Sometimes things just come together. You end up with magic. Kismet. And maybe a nice trophy.
And sometimes you don’t.
My fraternity at Carnegie Mellon was rarely any good at Buggy (also called Sweepstakes) but we were always competitive in Greek Sing and Booth. My big brother in the fraternity was booth chairman my freshman year so I always got cranked up for that event. The goal was to build a booth that was decorated to match that year’s theme, incorporate an engaging game, meet all the requirements specified in the rules, give away clever prizes, and maybe make a few quarters.
Come the spring of my junior year we learned that the theme for the year was “Adventure.” That was pretty generic so there was a lot of leeway. The previous years’ themes had been “The Wild West” and “The Lure of the Sea” (where the tagline was, inevitably, “It’s better when it’s wet” — we killed us…). One night a few of the brothers and I were sitting around shooting the breeze and bouncing ideas around. I think I was the one who came up with the idea of doing “Around the World in 80 Days,” though I can’t remember for sure. And when you think of that title what is the first image that pops into your head? The story involves several modes of transportation but many people’s minds will jump straight to the hot air balloon. A Google image search sure does. A big. round. hot air balloon.
That got everyone in the room excited right away. What could be more Adventure-y than that? OK, then what? Well, you ride in a balloon over the countryside and drop things and try to hit targets or get things to land in holes or whatever. Hmmmm. How to make the countryside go by? How about a green conveyor belt with some props on it, with the balloon and gondola suspended above it? I don’t know… might be hard to implement. Then I remembered something I’d seen in a random mail order catalog within the previous couple of days:
Four 4x4s could hold up a nice, square gondola and a pretty good-sized balloon. Two of the turntables could be mounted on L-brackets on one of the legs to support a half-sphere representing the northern hemisphere of the Earth. It would be about eight feet in diameter and close to four feet high. We could map out the continents and mountains with papier-mâché and dot the globe with famous landmarks onto which, someone else suggested, people could drop soft rope rings from the gondola.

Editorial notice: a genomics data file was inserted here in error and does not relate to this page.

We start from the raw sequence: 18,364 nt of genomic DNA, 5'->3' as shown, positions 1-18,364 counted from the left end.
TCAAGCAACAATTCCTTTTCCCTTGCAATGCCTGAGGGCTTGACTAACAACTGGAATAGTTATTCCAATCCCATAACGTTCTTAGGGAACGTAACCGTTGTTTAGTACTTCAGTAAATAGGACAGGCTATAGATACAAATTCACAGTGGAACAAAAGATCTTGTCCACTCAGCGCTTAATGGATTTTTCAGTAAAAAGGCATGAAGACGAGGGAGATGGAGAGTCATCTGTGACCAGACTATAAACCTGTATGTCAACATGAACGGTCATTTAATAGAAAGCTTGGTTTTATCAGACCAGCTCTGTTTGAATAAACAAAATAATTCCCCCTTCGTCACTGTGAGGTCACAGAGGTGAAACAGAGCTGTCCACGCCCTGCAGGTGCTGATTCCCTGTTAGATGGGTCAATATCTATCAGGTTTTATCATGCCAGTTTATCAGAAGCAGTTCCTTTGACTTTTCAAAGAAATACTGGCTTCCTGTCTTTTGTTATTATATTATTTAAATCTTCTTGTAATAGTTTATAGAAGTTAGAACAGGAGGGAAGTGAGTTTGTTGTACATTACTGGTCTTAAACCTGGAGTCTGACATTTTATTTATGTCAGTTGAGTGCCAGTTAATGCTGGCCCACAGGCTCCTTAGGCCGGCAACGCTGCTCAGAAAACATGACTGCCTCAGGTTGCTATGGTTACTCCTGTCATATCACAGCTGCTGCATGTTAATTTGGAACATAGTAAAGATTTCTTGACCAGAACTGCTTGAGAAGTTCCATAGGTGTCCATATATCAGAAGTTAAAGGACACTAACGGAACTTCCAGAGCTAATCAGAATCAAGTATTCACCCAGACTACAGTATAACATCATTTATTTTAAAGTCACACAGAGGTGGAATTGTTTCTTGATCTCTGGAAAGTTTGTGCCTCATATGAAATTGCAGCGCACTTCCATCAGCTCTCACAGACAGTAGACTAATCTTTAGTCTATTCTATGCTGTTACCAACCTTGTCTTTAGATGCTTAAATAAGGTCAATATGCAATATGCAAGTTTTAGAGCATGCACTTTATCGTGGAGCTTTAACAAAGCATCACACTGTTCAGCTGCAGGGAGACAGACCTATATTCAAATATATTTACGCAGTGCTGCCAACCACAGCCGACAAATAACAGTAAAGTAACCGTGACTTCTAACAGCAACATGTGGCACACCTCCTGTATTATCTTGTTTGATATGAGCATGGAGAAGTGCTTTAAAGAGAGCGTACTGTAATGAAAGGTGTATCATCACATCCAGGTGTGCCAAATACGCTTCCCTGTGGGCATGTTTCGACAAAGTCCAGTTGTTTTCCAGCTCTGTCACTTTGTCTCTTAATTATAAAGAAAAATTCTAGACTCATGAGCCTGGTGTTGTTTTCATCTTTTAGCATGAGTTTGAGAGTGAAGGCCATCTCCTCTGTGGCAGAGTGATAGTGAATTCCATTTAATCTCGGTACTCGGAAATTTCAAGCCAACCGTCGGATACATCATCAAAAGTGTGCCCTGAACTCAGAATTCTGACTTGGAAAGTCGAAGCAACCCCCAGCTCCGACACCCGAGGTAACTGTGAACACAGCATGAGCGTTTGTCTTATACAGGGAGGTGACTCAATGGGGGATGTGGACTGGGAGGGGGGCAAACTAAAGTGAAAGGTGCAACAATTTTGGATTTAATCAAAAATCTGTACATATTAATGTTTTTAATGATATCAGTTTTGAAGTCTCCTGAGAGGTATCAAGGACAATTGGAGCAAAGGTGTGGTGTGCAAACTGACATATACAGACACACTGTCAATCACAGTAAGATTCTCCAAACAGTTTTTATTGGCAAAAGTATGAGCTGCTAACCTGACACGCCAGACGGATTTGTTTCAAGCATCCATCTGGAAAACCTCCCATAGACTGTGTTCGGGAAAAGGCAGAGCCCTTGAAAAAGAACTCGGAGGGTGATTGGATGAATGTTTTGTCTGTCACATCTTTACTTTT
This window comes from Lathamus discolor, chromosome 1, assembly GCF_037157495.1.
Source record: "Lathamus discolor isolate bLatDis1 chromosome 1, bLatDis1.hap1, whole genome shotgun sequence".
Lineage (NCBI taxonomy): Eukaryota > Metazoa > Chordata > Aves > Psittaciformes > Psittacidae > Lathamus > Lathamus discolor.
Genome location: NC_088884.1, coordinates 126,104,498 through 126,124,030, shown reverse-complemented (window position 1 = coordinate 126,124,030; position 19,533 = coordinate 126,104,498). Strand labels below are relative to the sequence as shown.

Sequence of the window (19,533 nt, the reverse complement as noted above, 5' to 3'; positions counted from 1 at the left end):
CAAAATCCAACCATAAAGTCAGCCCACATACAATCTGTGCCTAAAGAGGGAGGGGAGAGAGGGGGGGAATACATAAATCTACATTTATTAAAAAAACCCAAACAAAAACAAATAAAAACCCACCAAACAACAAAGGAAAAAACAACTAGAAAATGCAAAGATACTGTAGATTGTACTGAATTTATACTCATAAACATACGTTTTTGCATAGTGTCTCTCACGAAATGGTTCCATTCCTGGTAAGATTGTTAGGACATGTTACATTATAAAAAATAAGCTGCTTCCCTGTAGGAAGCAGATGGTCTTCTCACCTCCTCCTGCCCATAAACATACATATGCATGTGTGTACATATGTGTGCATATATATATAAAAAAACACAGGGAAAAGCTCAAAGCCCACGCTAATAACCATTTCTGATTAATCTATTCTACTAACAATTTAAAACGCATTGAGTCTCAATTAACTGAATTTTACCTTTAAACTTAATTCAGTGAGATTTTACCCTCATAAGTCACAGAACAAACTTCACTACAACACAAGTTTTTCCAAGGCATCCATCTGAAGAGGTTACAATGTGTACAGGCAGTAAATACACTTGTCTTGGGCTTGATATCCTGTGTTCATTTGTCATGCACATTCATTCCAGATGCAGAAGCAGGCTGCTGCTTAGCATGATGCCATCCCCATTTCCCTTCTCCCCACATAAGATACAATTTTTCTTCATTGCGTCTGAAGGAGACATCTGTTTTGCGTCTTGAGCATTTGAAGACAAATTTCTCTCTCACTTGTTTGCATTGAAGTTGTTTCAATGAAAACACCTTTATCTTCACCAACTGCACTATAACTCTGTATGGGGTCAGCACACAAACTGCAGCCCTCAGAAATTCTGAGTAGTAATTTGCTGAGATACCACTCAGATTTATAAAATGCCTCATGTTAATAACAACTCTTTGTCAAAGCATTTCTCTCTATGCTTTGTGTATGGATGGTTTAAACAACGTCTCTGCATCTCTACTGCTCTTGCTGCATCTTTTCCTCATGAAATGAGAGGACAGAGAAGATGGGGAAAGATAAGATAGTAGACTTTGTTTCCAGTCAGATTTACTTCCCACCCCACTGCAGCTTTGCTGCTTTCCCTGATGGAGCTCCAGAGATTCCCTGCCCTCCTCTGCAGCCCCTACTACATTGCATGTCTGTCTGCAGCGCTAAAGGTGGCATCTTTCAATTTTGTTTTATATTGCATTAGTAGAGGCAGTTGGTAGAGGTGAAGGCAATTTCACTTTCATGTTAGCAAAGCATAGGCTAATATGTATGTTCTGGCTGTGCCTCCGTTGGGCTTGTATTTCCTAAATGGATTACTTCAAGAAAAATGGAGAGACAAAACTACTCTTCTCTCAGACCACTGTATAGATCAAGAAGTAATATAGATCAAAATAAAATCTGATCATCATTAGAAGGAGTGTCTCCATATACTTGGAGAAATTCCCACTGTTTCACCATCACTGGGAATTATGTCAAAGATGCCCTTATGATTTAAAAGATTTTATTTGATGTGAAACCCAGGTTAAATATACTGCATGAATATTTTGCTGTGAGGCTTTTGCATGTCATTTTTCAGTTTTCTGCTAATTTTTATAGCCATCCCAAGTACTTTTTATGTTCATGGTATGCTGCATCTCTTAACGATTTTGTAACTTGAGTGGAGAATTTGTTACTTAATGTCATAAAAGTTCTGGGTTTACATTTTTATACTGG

And we were off…
Word spread around the house and people were starting to buzz. A little while later I heard that one of the Architecture majors had suggested changing the spherical balloon to an elongated dirigible that could stretch from corner-to-corner of the 12×15-foot plot we were allowed. That would give us the longest possible feature that would catch people’s attention as they walked along the midway. The pieces and proportions added up to exactly the 25 feet in height we were allowed so that was perfect, too. Someone, I think one of the other Architects who ended up being co-chairman with me, suggested surrounding the “world” with cotton to make it look like it was floating in clouds, and erecting some theater flats in back painted to look like more sky and clouds. Somewhere along the way we figured out that we could add fluorescent highlights to the landmarks that would glow when they went under the black light mounted under the gondola, which created a bit of a day-night effect as the world rotated.
As exciting as all that was there was still a major obstacle: the theme-and-placement lottery, which worked like a snake draft in football. All the organizations drew numbered lots and got to pick in order either their desired theme or their preferred spot on the midway (the far end down near most of the rides was prime real estate, for whatever reason). If we had drawn a high number somebody would have had the chance to grab our theme.
Fortunately my co-chair drew number four.
It was barely enough, out of about 25 organizations. The three groups ahead of us had different ideas and when we announced our theme there was an audible groan from the back of the room… from the group holding ticket number five. Another bullet had been dodged. We picked our location almost last and still got a coveted spot down near the end.
The next obstacle was the weather, which was lousy for much of that spring. I got the 4x4s and the gondola platform and top frame up easily enough, and then I got the frame of the half-sphere mounted and turning. The world’s shape was defined by bowed 1×3/8ish-inch slats that were wired to a top ring supported by the upper turntable and the outer edge of the lower disk supported by the lower turntable. That frame was covered in chicken wire and then a flat layer of papier-mâché. Onto this I laid out lines of latitude and longitude I used as a guide to freehand in the outlines of the important land masses and islands. The continents were all built up using thicker layers of papier-mâché and important mountain ranges were eyeballed in.